DC Comic’s decision to go day and digital as part of their new 52 relaunch1 has sparked a lot of discussion about digital comics and the future of the comics industry. Brian Hibbs might not have fired the first shot, but his Tilting at Windmills column brought a lot of attention to the issue. Mr. Hibbs discusses how DC offered to provide traditional comic retailers the chance to sell digital comics through their own branded store fronts. Mr. Hibbs objected, however, to the terms imposed by DC’s digital partner comiXology. Mr. Hibbs largest objection arises from comiXology’s control of customer information combined with their rights to use individual store’s branding information. Ultimately, Mr. Hibbs feels that this deal would result in retailers being relegated to easily ejected middlemen:
“It is my wholly individual and independent belief that the contract we’ve been offered doesn’t even come close to the minimum standards that might be considered acceptable to the average retailer”
Mr. Hibbs also addresses the theory that digital comics are a way for the comics industry to tap into a larger audience
“I, for one, don’t really think there’s the incredibly massive audience out there that would be buying comics, oh, if only they didn’t have to leave their house to get them. “
With the DC relaunch now in full swing, some interesting trends are starting to developer. First, was a story on Comics Beat about comics apps on iPad. It pointed out that 3 of the top 5 grossing apps on the iPad were comics apps.2 Definitely not a bad way to start of the new digital era. Of course, there is still some doubt as to the digital sales numbers in comparison with the traditional print numbers. For instance IDW publishing recently claimed that only 3% of their sales were digital.
What can companies do to add to their digital sales for volume? Michael Gaudini recently called for a re-imagining of the comics industry from the bottom up. Things would start with moving away from the traditional 22 page story and moving to a format that took advantage of the new digital medium. In a recent panel I attended at HeroesCon, Darwyn Cooke talked about a project he was working on that would do just that. For example, if you’re reading the main story and you have interest in a particular supporting character, you could tap on that character to get biography information, side stories, some additional sketches, etc… Mr. Gaudini also suggested new models for purchasing the comics. Instead of what has become the industry standard “$ 1.99 per issue” model, comics could be sold on a subscription basis or in larger bundles.3 The most controversial part of Mr. Gaudini’s proposal is that he seems to think that the digital market should look for new creators who would work at lower wages than established comics creators do. I disagree with this suggestion. I find it hard to believe that the current crop of creators would have to take a price cut to succeed in the digital world.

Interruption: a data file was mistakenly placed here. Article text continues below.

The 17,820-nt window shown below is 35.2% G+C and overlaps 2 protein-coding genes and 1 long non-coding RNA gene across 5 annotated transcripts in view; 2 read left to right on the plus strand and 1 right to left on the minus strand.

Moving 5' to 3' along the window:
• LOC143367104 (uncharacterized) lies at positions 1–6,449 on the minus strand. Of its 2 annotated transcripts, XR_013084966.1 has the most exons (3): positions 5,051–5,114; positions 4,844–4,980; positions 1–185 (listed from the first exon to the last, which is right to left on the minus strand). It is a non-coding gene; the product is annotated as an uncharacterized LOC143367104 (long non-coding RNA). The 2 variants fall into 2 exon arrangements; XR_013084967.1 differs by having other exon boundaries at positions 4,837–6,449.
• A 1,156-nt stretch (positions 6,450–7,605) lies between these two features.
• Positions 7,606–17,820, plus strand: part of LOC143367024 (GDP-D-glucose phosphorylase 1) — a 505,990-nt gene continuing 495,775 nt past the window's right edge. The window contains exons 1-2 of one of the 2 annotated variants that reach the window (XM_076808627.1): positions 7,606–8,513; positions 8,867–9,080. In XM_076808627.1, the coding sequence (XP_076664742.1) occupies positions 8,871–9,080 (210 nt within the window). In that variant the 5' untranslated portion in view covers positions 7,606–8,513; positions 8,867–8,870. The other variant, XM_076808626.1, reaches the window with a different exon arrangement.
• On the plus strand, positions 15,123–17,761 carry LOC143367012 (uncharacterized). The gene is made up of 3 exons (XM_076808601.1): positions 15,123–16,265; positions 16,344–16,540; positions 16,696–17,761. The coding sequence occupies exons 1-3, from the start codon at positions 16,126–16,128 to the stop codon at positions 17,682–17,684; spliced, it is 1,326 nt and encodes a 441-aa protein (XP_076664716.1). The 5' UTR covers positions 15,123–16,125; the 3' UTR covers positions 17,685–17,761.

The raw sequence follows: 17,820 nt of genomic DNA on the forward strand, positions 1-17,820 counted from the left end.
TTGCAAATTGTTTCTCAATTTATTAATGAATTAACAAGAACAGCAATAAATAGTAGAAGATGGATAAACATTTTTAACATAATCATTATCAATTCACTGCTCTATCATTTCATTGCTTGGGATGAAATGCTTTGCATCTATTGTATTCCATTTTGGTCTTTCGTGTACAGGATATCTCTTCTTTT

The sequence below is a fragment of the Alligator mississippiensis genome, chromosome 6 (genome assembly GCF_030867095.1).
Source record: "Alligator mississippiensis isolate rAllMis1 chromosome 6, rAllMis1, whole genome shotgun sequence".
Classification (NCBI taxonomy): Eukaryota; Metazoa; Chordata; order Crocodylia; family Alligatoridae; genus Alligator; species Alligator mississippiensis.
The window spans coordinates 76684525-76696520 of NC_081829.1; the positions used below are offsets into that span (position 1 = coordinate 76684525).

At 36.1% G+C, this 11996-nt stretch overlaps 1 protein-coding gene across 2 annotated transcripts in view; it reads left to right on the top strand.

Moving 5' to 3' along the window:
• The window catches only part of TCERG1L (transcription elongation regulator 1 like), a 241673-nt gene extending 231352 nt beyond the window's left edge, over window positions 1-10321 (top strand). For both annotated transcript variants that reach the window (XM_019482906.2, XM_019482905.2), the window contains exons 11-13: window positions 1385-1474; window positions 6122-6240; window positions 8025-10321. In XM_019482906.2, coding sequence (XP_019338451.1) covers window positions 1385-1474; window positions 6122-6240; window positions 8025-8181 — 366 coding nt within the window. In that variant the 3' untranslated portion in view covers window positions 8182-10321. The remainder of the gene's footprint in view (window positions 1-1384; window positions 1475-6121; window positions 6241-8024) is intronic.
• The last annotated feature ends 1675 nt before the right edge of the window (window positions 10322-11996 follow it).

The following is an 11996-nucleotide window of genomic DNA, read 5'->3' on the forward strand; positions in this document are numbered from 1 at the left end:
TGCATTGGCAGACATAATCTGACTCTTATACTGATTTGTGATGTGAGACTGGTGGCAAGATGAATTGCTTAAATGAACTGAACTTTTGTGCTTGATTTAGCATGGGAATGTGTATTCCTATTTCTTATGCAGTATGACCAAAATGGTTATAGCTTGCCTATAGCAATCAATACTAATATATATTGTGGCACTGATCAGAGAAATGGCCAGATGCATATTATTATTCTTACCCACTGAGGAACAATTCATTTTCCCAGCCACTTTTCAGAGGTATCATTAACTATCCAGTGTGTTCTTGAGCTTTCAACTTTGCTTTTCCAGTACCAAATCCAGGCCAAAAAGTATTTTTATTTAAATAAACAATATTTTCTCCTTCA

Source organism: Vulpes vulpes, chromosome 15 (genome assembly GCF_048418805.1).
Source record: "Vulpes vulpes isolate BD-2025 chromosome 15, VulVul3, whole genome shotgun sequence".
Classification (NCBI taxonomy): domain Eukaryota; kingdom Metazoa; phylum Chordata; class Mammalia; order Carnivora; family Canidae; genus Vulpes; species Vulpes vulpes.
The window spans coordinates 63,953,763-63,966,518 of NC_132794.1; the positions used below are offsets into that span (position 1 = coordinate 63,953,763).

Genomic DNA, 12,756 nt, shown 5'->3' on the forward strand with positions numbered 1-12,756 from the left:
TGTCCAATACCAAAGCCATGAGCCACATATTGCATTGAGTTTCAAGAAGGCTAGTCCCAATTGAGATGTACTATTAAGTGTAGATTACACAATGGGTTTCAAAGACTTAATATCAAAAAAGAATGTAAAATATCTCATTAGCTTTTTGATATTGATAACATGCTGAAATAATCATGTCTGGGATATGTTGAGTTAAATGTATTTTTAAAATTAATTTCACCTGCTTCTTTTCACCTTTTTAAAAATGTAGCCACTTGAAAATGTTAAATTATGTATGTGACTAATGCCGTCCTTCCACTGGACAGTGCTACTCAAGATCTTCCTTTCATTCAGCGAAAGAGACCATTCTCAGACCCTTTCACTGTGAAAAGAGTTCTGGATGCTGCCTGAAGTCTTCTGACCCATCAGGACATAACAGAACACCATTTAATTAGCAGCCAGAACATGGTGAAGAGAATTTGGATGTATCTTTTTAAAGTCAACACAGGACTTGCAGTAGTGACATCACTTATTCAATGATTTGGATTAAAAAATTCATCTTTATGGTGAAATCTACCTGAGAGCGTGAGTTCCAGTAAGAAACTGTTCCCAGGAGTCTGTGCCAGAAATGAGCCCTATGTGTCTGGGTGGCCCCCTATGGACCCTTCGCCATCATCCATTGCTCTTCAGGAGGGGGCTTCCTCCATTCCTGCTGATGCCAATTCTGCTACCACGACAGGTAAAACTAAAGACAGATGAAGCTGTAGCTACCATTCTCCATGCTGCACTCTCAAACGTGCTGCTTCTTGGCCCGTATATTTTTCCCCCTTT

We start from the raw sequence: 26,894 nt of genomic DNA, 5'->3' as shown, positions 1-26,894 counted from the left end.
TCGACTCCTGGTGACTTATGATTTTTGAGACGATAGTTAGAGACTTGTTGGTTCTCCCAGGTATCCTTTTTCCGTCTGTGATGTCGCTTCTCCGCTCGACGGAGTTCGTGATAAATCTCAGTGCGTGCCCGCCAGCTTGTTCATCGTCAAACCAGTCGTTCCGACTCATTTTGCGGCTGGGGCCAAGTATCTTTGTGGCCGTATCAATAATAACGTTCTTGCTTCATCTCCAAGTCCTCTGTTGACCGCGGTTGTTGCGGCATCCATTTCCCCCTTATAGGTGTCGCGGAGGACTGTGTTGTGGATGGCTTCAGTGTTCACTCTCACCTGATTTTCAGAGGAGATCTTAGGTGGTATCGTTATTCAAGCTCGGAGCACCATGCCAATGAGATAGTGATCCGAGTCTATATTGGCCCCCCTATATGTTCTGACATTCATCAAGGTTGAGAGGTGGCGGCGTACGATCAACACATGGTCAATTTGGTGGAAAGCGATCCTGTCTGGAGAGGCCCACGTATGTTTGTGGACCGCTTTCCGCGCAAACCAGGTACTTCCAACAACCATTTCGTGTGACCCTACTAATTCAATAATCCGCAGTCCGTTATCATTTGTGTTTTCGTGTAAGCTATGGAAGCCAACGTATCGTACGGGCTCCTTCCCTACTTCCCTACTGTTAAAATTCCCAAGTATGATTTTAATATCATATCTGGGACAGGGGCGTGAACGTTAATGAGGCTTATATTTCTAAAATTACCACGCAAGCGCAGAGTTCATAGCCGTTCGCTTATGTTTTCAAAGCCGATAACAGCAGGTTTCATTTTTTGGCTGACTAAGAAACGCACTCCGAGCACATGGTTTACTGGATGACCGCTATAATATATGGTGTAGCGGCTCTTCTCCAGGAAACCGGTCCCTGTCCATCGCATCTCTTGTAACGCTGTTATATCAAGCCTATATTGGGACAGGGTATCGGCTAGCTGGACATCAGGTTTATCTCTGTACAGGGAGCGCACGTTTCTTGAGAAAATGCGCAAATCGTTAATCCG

Dustin Harbin, a comic creator and former employee of the Heroes Aren’t Hard to Find comic store in Charlotte, NC, worte an excellent piece about digital comics and comic creators. Mr. Harbin stressed that one of the more important things that must be addressed in any digital comic model is creators getting paid for the digital versions of their work. As someone who has studied contract law and copyright law, I have seen contracts that allow for digital replication of a work without compensation for the original creator. The comics industry must not attempt to go down that road.
The real strength of Mr. Harbin’s piece comes in his discussion of the print market versus the digital comics market. He addresses the common complaint that digital comics feel too expensive:
A big part of the reason that the digital iteration is so expensive is that the comics industry is terrified of devaluing the print iteration.
Retailers have convinced themselves that they have “rights” in the market somehow, that their place in “the industry” is so important that everyone had better tiptoe around them or by-god there will be trouble.
This analysis seems spot on. There appears to be a fear within the comics industry that an alienation of comics retailers will result in a collapse of the entire industry. It is for this reason that they protect retailers with prices on digital comics that match the prices on print comics. Additionally, it is why DC Comics is releasing their new issues at 2PM on release day instead of midnight.4 In a post on Google+, Mr. Harbin explains how a comic shop should view their value outside of any time or cost advantage they might have with their product:
What comics shops are good at is the EXPERIENCE of comics — not just browsing, looking through old comics or back issues, seeing what’s new week to week, but FINDING comics, discovering new work, being around other people interested in comics, actively engaging with a hobby or artform or just an afternoon distraction. The best comics shops seek to amplify this experience, create more unique value for their clienteles, and make themselves a destination, as opposed to simply another place to buy a thing